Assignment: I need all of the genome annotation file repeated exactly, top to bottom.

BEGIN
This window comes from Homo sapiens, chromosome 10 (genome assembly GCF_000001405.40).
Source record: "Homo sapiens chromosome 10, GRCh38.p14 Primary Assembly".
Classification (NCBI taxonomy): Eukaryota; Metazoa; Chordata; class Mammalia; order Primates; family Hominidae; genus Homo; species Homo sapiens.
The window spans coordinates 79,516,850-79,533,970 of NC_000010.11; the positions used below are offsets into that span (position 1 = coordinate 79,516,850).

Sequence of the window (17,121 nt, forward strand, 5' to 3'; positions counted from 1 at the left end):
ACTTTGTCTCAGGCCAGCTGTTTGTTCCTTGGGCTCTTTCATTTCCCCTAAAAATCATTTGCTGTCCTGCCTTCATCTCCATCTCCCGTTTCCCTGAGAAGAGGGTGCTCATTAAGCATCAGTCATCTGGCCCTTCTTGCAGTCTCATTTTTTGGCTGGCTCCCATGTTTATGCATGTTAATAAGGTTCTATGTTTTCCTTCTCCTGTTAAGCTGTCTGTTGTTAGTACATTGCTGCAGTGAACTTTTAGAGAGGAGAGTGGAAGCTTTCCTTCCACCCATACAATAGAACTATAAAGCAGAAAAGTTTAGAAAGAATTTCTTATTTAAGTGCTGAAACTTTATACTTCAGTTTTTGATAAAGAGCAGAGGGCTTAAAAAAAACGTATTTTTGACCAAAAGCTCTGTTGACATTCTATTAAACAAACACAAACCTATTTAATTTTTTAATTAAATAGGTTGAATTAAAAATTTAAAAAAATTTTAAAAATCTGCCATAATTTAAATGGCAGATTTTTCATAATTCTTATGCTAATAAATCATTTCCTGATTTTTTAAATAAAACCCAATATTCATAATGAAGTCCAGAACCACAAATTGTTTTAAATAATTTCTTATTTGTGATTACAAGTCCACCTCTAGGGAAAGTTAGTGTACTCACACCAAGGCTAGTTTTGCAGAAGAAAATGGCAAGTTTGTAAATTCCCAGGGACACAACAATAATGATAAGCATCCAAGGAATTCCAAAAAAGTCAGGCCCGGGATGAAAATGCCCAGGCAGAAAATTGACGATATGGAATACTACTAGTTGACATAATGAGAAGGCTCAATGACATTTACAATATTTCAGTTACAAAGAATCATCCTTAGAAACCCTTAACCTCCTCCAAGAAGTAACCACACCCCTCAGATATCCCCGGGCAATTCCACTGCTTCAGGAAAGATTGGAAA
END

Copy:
This window comes from Homo sapiens, chromosome 10 (genome assembly GCF_000001405.40).
Source record: "Homo sapiens chromosome 10, GRCh38.p14 Primary Assembly".
Classification (NCBI taxonomy): Eukaryota; Metazoa; Chordata; class Mammalia; order Primates; family Hominidae; genus Homo; species Homo sapiens.
The window spans coordinates 79,516,850-79,533,970 of NC_000010.11; the positions used below are offsets into that span (position 1 = coordinate 79,516,850).

Sequence of the window (17,121 nt, forward strand, 5' to 3'; positions counted from 1 at the left end):
ACTTTGTCTCAGGCCAGCTGTTTGTTCCTTGGGCTCTTTCATTTCCCCTAAAAATCATTTGCTGTCCTGCCTTCATCTCCATCTCCCGTTTCCCTGAGAAGAGGGTGCTCATTAAGCATCAGTCATCTGGCCCTTCTTGCAGTCTCATTTTTTGGCTGGCTCCCATGTTTATGCATGTTAATAAGGTTCTATGTTTTCCTTCTCCTGTTAAGCTGTCTGTTGTTAGTACATTGCTGCAGTGAACTTTTAGAGAGGAGAGTGGAAGCTTTCCTTCCACCCATACAATAGAACTATAAAGCAGAAAAGTTTAGAAAGAATTTCTTATTTAAGTGCTGAAACTTTATACTTCAGTTTTTGATAAAGAGCAGAGGGCTTAAAAAAAACGTATTTTTGACCAAAAGCTCTGTTGACATTCTATTAAACAAACACAAACCTATTTAATTTTTTAATTAAATAGGTTGAATTAAAAATTTAAAAAAATTTTAAAAATCTGCCATAATTTAAATGGCAGATTTTTCATAATTCTTATGCTAATAAATCATTTCCTGATTTTTTAAATAAAACCCAATATTCATAATGAAGTCCAGAACCACAAATTGTTTTAAATAATTTCTTATTTGTGATTACAAGTCCACCTCTAGGGAAAGTTAGTGTACTCACACCAAGGCTAGTTTTGCAGAAGAAAATGGCAAGTTTGTAAATTCCCAGGGACACAACAATAATGATAAGCATCCAAGGAATTCCAAAAAAGTCAGGCCCGGGATGAAAATGCCCAGGCAGAAAATTGACGATATGGAATACTACTAGTTGACATAATGAGAAGGCTCAATGACATTTACAATATTTCAGTTACAAAGAATCATCCTTAGAAACCCTTAACCTCCTCCAAGAAGTAACCACACCCCTCAGATATCCCCGGGCAATTCCACTGCTTCAGGAAAGATTGGAAA